Recognize user intent from message content


This topic applies to SDK v3 release. You can find the documentation for the latest version of the SDK v4 here.

When your bot receives a message from a user, your bot can use a recognizer to examine the message and determine intent. The intent provides a mapping from messages to dialogs to invoke. This article explains how to recognize intent using regular expressions or by inspecting the content of a message. For example, a bot can use regular expressions to check if a message contains the word "help" and invoke a help dialog. A bot can also check the properties of the user message, for example, to see if the user sent an image instead of text and invoke an image processing dialog.


For information on recognizing intent using LUIS, see Recognize intents and entities with LUIS

Use the built-in regular expression recognizer

Use RegExpRecognizer to detect the user's intent using a regular expression. You can pass multiple expressions to the recognizer to support multiple languages.


See Support localization for more information on localizing your bot.

The following code creates a regular expression recognizer named CancelIntent and adds it to your bot. The recognizer in this example provides regular expressions for both the en_us and ja_jp locales.

bot.recognizer(new builder.RegExpRecognizer( "CancelIntent", { en_us: /^(cancel|nevermind)/i, ja_jp: /^(キャンセル)/ }));

Once the recognizer is added to your bot, attach a triggerAction to the dialog that you want the bot to invoke when the recognizer detects the intent. Use the matches option to specify the intent name, as shown in the following code:

bot.dialog('CancelDialog', function (session) {
    session.endConversation("Ok, I'm canceling your order.");
}).triggerAction({ matches: 'CancelIntent' });

Intent recognizers are global, which means that the recognizer will run for every message received from the user. If a recognizer detects an intent that is bound to a dialog using a triggerAction, it can trigger interruption of the currently active dialog. Allowing and handling interruptions is a flexible design that accounts for what users really do.


To learn how a triggerAction works with dialogs, see Managing conversation flow. To learn more about the various actions you can associate with a recognized intent, Handle user actions.

Register a custom intent recognizer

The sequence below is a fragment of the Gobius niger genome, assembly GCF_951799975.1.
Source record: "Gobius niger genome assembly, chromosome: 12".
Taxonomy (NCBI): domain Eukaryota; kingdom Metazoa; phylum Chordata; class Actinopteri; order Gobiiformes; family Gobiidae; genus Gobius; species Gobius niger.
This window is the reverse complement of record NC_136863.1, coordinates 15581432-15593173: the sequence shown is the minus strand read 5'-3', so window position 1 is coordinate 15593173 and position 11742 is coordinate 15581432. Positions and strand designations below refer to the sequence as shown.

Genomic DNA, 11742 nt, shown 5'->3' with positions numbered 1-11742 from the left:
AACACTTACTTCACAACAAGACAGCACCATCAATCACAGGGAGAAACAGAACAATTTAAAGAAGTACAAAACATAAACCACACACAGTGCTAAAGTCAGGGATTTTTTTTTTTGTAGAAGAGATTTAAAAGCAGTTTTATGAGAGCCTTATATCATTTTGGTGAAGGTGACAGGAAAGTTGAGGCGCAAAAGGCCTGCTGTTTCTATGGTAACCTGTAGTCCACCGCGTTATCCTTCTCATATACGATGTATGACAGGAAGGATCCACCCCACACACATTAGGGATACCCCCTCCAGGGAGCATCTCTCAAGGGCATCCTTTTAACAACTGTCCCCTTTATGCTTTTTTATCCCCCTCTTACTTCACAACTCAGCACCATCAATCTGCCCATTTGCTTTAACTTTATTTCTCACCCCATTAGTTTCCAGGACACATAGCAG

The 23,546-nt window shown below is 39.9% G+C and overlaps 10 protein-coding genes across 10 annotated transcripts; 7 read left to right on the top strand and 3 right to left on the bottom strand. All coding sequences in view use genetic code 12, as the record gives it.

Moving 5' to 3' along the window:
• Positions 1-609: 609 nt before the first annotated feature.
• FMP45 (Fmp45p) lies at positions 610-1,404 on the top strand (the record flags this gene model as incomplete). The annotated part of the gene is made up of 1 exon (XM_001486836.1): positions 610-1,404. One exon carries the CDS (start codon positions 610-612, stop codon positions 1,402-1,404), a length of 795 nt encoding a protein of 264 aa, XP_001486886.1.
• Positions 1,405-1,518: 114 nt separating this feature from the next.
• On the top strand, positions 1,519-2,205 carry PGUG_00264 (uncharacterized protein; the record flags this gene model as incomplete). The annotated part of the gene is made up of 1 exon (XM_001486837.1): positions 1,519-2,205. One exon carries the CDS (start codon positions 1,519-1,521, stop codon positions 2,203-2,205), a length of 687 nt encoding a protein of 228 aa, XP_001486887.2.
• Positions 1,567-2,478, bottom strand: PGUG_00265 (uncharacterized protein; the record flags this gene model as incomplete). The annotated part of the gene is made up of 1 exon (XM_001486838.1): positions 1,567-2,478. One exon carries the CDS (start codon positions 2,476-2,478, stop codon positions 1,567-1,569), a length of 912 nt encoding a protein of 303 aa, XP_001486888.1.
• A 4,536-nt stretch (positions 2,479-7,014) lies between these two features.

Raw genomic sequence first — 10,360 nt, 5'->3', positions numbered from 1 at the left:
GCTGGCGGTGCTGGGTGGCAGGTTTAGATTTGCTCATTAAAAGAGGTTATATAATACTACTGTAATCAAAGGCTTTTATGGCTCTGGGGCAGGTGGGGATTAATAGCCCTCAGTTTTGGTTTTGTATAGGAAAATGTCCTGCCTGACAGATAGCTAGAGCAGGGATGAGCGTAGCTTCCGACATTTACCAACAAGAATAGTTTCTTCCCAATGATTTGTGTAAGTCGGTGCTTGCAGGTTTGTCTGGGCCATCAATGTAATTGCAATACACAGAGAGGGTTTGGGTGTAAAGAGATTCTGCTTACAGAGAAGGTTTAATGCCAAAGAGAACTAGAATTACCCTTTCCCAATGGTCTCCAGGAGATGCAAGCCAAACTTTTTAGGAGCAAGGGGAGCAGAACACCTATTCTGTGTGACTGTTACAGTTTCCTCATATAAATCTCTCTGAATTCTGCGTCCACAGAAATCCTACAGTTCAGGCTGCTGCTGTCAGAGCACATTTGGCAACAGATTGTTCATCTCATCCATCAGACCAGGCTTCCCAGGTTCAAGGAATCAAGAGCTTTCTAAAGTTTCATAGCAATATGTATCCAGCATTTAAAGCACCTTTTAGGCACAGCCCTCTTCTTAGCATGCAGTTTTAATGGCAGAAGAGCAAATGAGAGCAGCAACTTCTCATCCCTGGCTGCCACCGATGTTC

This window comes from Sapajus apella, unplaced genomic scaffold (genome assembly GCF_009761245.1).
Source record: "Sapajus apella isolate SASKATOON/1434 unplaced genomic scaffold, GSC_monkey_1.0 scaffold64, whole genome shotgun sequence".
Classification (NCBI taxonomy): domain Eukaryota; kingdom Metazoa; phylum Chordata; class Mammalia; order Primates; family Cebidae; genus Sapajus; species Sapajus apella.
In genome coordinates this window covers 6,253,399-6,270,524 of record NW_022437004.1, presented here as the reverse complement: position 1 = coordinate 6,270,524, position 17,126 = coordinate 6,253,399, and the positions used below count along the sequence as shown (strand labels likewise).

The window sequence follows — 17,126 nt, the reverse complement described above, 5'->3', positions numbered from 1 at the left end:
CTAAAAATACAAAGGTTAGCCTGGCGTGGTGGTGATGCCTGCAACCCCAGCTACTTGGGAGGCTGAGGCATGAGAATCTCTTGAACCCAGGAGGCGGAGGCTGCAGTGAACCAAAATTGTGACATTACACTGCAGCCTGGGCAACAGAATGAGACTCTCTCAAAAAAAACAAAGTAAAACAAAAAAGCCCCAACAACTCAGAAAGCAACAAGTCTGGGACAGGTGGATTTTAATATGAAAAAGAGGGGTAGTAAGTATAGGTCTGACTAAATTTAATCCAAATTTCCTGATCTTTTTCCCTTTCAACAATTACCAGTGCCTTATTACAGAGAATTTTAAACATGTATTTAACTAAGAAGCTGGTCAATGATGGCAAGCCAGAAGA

You can also implement a custom recognizer. This example adds a simple recognizer that looks for the user to say 'help' or 'goodbye' but you could easily add a recognizer that does more complex processing, such as one that recognizes when the user sends an image.

var builder = require('../../core/');

// Create bot and default message handler
var connector = new builder.ConsoleConnector().listen();
var bot = new builder.UniversalBot(connector, function (session) {
    session.send("You said: '%s'. Try asking for 'help' or say 'goodbye' to quit", session.message.text);

// Install a custom recognizer to look for user saying 'help' or 'goodbye'.
  recognize: function (context, done) {
  var intent = { score: 0.0 };

        if (context.message.text) {
            switch (context.message.text.toLowerCase()) {
                case 'help':
                    intent = { score: 1.0, intent: 'Help' };
                case 'goodbye':
                    intent = { score: 1.0, intent: 'Goodbye' };
        done(null, intent);

Once you've registered a recognizer, you can associate the recognizer with an action using a matches clause.

// Add a help dialog with a trigger action that is bound to the 'Help' intent
bot.dialog('helpDialog', function (session) {
    session.endDialog("This bot will echo back anything you say. Say 'goodbye' to quit.");
}).triggerAction({ matches: 'Help' });

// Add a global endConversation() action that is bound to the 'Goodbye' intent
bot.endConversationAction('goodbyeAction', "Ok... See you later.", { matches: 'Goodbye' });

Disambiguate between multiple intents

Your bot can register more than one recognizer. Notice that the custom recognizer example involves assigning a numerical score to each intent. This is done since your bot may have more than one recognizer, and the Bot Framework SDK provides built-in logic to disambiguate between intents returned by multiple recognizers. The score assigned to an intent is typically between 0.0 and 1.0, but a custom recognizer may define an intent greater than 1.1 to ensure that that intent will always be chosen by the Bot Framework SDK disambiguation logic.

By default, recognizers run in parallel, but you can set recognizeOrder in IIntentRecognizerSetOptions so the process quits as soon as your bot finds one that gives a score of 1.0.

The Bot Framework SDK includes a sample that demonstrates how to provide custom disambiguation logic in your bot by implementing IDisambiguateRouteHandler.

Next steps

The logic for using regular expressions and inspecting message contents can become complex, especially if your bot's conversational flow is open-ended. To help your bot handle a wider variety of textual and spoken input from users, you can use an intent recognition service like LUIS to add natural language understanding to your bot.